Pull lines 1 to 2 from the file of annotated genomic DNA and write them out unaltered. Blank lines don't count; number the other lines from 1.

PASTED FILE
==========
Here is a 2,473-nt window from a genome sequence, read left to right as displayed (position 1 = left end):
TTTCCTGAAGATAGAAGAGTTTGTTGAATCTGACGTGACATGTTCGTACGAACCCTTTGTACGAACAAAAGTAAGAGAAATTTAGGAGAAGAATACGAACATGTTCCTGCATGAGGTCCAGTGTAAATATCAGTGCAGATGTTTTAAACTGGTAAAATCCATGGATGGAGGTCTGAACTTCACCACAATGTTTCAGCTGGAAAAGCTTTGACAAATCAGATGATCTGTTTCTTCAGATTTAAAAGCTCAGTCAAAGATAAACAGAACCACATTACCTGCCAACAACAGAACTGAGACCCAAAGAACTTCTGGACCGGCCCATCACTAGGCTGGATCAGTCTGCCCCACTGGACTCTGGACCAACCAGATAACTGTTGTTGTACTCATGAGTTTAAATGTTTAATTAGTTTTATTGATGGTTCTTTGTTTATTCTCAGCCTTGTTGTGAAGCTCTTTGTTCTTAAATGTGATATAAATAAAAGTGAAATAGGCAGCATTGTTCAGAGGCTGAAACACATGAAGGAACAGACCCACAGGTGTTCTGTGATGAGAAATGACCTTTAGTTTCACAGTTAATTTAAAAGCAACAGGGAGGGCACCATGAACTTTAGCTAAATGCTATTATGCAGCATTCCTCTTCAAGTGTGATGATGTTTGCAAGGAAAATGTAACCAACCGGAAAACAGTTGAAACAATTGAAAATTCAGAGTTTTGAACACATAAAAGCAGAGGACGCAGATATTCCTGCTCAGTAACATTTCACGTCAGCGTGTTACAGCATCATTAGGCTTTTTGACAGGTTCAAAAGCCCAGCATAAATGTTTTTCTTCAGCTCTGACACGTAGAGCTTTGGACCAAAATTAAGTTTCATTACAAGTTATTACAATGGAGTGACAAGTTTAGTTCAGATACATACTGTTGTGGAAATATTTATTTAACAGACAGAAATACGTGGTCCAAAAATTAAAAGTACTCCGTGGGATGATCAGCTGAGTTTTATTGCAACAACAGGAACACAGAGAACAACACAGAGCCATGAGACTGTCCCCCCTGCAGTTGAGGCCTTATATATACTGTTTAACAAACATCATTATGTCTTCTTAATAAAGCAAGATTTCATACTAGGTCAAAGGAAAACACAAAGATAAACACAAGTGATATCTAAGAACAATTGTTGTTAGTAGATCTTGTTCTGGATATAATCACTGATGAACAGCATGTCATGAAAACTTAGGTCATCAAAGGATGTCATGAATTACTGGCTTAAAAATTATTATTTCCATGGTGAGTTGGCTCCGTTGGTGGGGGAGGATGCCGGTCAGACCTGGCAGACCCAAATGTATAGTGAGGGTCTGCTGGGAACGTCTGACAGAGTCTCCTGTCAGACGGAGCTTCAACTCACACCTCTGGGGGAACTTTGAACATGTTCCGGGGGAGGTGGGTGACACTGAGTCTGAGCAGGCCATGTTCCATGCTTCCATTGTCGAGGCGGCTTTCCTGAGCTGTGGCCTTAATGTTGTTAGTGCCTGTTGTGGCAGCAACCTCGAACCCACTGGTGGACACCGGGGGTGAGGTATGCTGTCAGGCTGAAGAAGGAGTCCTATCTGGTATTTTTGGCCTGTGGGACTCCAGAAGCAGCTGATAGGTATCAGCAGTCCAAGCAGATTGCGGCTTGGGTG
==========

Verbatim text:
Here is a 2,473-nt window from a genome sequence, read left to right as displayed (position 1 = left end):
TTTCCTGAAGATAGAAGAGTTTGTTGAATCTGACGTGACATGTTCGTACGAACCCTTTGTACGAACAAAAGTAAGAGAAATTTAGGAGAAGAATACGAACATGTTCCTGCATGAGGTCCAGTGTAAATATCAGTGCAGATGTTTTAAACTGGTAAAATCCATGGATGGAGGTCTGAACTTCACCACAATGTTTCAGCTGGAAAAGCTTTGACAAATCAGATGATCTGTTTCTTCAGATTTAAAAGCTCAGTCAAAGATAAACAGAACCACATTACCTGCCAACAACAGAACTGAGACCCAAAGAACTTCTGGACCGGCCCATCACTAGGCTGGATCAGTCTGCCCCACTGGACTCTGGACCAACCAGATAACTGTTGTTGTACTCATGAGTTTAAATGTTTAATTAGTTTTATTGATGGTTCTTTGTTTATTCTCAGCCTTGTTGTGAAGCTCTTTGTTCTTAAATGTGATATAAATAAAAGTGAAATAGGCAGCATTGTTCAGAGGCTGAAACACATGAAGGAACAGACCCACAGGTGTTCTGTGATGAGAAATGACCTTTAGTTTCACAGTTAATTTAAAAGCAACAGGGAGGGCACCATGAACTTTAGCTAAATGCTATTATGCAGCATTCCTCTTCAAGTGTGATGATGTTTGCAAGGAAAATGTAACCAACCGGAAAACAGTTGAAACAATTGAAAATTCAGAGTTTTGAACACATAAAAGCAGAGGACGCAGATATTCCTGCTCAGTAACATTTCACGTCAGCGTGTTACAGCATCATTAGGCTTTTTGACAGGTTCAAAAGCCCAGCATAAATGTTTTTCTTCAGCTCTGACACGTAGAGCTTTGGACCAAAATTAAGTTTCATTACAAGTTATTACAATGGAGTGACAAGTTTAGTTCAGATACATACTGTTGTGGAAATATTTATTTAACAGACAGAAATACGTGGTCCAAAAATTAAAAGTACTCCGTGGGATGATCAGCTGAGTTTTATTGCAACAACAGGAACACAGAGAACAACACAGAGCCATGAGACTGTCCCCCCTGCAGTTGAGGCCTTATATATACTGTTTAACAAACATCATTATGTCTTCTTAATAAAGCAAGATTTCATACTAGGTCAAAGGAAAACACAAAGATAAACACAAGTGATATCTAAGAACAATTGTTGTTAGTAGATCTTGTTCTGGATATAATCACTGATGAACAGCATGTCATGAAAACTTAGGTCATCAAAGGATGTCATGAATTACTGGCTTAAAAATTATTATTTCCATGGTGAGTTGGCTCCGTTGGTGGGGGAGGATGCCGGTCAGACCTGGCAGACCCAAATGTATAGTGAGGGTCTGCTGGGAACGTCTGACAGAGTCTCCTGTCAGACGGAGCTTCAACTCACACCTCTGGGGGAACTTTGAACATGTTCCGGGGGAGGTGGGTGACACTGAGTCTGAGCAGGCCATGTTCCATGCTTCCATTGTCGAGGCGGCTTTCCTGAGCTGTGGCCTTAATGTTGTTAGTGCCTGTTGTGGCAGCAACCTCGAACCCACTGGTGGACACCGGGGGTGAGGTATGCTGTCAGGCTGAAGAAGGAGTCCTATCTGGTATTTTTGGCCTGTGGGACTCCAGAAGCAGCTGATAGGTATCAGCAGTCCAAGCAGATTGCGGCTTGGGTG